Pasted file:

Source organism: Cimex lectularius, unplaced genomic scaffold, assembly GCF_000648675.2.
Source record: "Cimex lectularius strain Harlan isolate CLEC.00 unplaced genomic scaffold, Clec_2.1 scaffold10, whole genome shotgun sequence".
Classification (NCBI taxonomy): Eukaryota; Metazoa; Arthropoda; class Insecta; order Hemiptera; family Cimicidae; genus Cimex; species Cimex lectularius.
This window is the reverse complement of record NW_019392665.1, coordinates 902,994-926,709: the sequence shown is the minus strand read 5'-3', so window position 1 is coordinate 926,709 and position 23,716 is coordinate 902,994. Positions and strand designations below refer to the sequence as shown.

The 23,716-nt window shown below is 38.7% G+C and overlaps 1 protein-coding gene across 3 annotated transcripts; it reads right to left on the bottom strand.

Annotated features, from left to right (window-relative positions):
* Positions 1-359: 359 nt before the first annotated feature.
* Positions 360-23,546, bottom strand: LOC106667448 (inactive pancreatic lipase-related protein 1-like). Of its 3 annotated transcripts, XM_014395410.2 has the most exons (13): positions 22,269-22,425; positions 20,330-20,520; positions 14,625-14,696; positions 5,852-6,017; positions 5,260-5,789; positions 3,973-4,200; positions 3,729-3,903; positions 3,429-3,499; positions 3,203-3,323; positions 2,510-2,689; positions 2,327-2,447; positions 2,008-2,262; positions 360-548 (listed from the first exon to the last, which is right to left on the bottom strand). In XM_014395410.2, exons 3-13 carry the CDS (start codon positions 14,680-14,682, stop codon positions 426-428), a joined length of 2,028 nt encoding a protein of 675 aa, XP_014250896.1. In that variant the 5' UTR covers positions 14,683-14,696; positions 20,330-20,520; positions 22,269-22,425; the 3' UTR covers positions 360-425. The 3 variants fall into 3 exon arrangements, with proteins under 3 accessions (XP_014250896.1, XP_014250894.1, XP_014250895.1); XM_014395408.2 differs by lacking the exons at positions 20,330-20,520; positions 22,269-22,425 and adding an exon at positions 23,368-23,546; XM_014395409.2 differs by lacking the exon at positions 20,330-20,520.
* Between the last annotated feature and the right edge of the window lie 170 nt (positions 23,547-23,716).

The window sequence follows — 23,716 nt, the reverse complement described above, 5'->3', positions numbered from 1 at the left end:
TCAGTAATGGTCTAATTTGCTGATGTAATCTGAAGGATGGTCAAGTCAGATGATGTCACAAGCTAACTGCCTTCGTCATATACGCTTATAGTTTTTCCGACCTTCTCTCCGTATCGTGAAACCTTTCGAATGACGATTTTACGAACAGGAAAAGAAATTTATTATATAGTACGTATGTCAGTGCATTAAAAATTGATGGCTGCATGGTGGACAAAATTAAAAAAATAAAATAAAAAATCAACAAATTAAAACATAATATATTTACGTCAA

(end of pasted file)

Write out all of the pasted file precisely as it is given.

Source organism: Cimex lectularius, unplaced genomic scaffold, assembly GCF_000648675.2.
Source record: "Cimex lectularius strain Harlan isolate CLEC.00 unplaced genomic scaffold, Clec_2.1 scaffold10, whole genome shotgun sequence".
Classification (NCBI taxonomy): Eukaryota; Metazoa; Arthropoda; class Insecta; order Hemiptera; family Cimicidae; genus Cimex; species Cimex lectularius.
This window is the reverse complement of record NW_019392665.1, coordinates 902,994-926,709: the sequence shown is the minus strand read 5'-3', so window position 1 is coordinate 926,709 and position 23,716 is coordinate 902,994. Positions and strand designations below refer to the sequence as shown.

The 23,716-nt window shown below is 38.7% G+C and overlaps 1 protein-coding gene across 3 annotated transcripts; it reads right to left on the bottom strand.

Annotated features, from left to right (window-relative positions):
* Positions 1-359: 359 nt before the first annotated feature.
* Positions 360-23,546, bottom strand: LOC106667448 (inactive pancreatic lipase-related protein 1-like). Of its 3 annotated transcripts, XM_014395410.2 has the most exons (13): positions 22,269-22,425; positions 20,330-20,520; positions 14,625-14,696; positions 5,852-6,017; positions 5,260-5,789; positions 3,973-4,200; positions 3,729-3,903; positions 3,429-3,499; positions 3,203-3,323; positions 2,510-2,689; positions 2,327-2,447; positions 2,008-2,262; positions 360-548 (listed from the first exon to the last, which is right to left on the bottom strand). In XM_014395410.2, exons 3-13 carry the CDS (start codon positions 14,680-14,682, stop codon positions 426-428), a joined length of 2,028 nt encoding a protein of 675 aa, XP_014250896.1. In that variant the 5' UTR covers positions 14,683-14,696; positions 20,330-20,520; positions 22,269-22,425; the 3' UTR covers positions 360-425. The 3 variants fall into 3 exon arrangements, with proteins under 3 accessions (XP_014250896.1, XP_014250894.1, XP_014250895.1); XM_014395408.2 differs by lacking the exons at positions 20,330-20,520; positions 22,269-22,425 and adding an exon at positions 23,368-23,546; XM_014395409.2 differs by lacking the exon at positions 20,330-20,520.
* Between the last annotated feature and the right edge of the window lie 170 nt (positions 23,547-23,716).

The window sequence follows — 23,716 nt, the reverse complement described above, 5'->3', positions numbered from 1 at the left end:
TCAGTAATGGTCTAATTTGCTGATGTAATCTGAAGGATGGTCAAGTCAGATGATGTCACAAGCTAACTGCCTTCGTCATATACGCTTATAGTTTTTCCGACCTTCTCTCCGTATCGTGAAACCTTTCGAATGACGATTTTACGAACAGGAAAAGAAATTTATTATATAGTACGTATGTCAGTGCATTAAAAATTGATGGCTGCATGGTGGACAAAATTAAAAAAATAAAATAAAAAATCAACAAATTAAAACATAATATATTTACGTCAA